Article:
The Giants will waltz into the even year knowing that their ace is as healthy as ever and in his prime. The lineup, one of the best in the majors for so much of this season, should be healthy and dangerous. Thanks to this series of injuries, the bench should be a force, too. Players like Tomlinson, Jarrett Parker, Trevor Brown and Mac Williamson have stepped in to fill holes and have performed admirably.

“They didn’t play like kids,” Bochy said. “They played like men.”

The rookies will be counted on as depth next year, and they’ve been served well by this month spent chasing an unlikely division title. Even Tuesday’s Dodgers celebration came with a silver lining. The Giants weren’t bothered much by the fact that it came on their turf. They viewed this loss another way.

“You’ve got to take that and just remember that going into your offseason,” Bumgarner said. “Everyone here needs to remember that. It’s not a fun feeling. We have to take that into the offseason and have it give us a little fuel for next season.”

Giants' Evan Longoria expresses displeasure with slow MLB free agency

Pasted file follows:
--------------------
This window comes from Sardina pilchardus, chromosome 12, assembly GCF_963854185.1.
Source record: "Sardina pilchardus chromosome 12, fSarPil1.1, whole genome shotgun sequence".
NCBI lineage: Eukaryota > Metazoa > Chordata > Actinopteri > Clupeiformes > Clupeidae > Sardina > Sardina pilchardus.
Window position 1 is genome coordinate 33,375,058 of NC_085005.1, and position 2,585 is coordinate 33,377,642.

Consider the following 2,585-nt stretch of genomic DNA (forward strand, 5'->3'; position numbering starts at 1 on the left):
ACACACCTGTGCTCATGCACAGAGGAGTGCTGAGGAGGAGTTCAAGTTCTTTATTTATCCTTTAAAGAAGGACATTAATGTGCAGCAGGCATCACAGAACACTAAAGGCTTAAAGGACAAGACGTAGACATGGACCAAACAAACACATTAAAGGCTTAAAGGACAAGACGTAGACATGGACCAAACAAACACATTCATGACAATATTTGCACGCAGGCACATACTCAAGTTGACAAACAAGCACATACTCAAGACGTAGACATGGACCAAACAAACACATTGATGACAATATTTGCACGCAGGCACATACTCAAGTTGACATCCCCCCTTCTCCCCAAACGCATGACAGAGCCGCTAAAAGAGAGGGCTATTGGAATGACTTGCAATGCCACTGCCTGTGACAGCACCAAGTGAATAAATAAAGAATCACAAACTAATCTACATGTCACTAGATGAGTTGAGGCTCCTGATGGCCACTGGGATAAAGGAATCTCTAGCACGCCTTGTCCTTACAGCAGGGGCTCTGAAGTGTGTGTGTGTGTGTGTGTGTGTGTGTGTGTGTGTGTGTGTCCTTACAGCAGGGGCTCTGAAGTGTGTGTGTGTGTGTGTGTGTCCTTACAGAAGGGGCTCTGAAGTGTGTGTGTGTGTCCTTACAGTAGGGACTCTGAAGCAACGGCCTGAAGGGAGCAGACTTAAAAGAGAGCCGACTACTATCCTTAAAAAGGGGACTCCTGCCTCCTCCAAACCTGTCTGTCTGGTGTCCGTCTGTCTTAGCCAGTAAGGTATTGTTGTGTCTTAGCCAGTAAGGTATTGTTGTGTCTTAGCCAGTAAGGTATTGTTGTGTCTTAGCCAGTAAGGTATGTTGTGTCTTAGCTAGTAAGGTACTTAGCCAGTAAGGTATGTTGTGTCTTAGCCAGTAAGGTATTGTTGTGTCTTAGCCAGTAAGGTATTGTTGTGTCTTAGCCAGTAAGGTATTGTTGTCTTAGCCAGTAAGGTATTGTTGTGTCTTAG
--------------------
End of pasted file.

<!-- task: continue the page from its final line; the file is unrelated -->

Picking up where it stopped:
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USATSI

Giants' Evan Longoria expresses displeasure with slow MLB free agency

Despite playing 11 years of Major League Baseball, Giants third baseman Evan Longoria has never gone through free agency. He signed a six-year contract with the Tampa Bay Rays in 2008, and then a 10-year extension with the club in 2012.

But with what he's witnessing this offseason, it's safe to say he isn't looking forward to the day he has to partake in the process.

Longoria took to Instagram to share his displeasure, writing the following: 

We are less then a month from the start of spring and once again some of our games biggest starts remain unsigned. Such a shame. It’s seems every day now someone is making up a new analytical tool to devalue players, especially free agents. As fans, why should “value” for your team even be a consideration? It’s not your money, it’s money that players have worked their whole lives to get to that level and be deserving of. Bottom line, fans should want the best players and product on the field for their team. And as players we need to stand strong for what we believe we are worth and continue to fight for the rights we have fought for time and time again.

What Longoria is arguing is a lot of common sense that baseball fans need to understand.

Let's look at the following point: "As fans, why should “value” for your team even be a consideration? It’s not your money, it’s money that players have worked their whole lives to get to that level and be deserving of. Bottom line, fans should want the best players and product on the field for their team."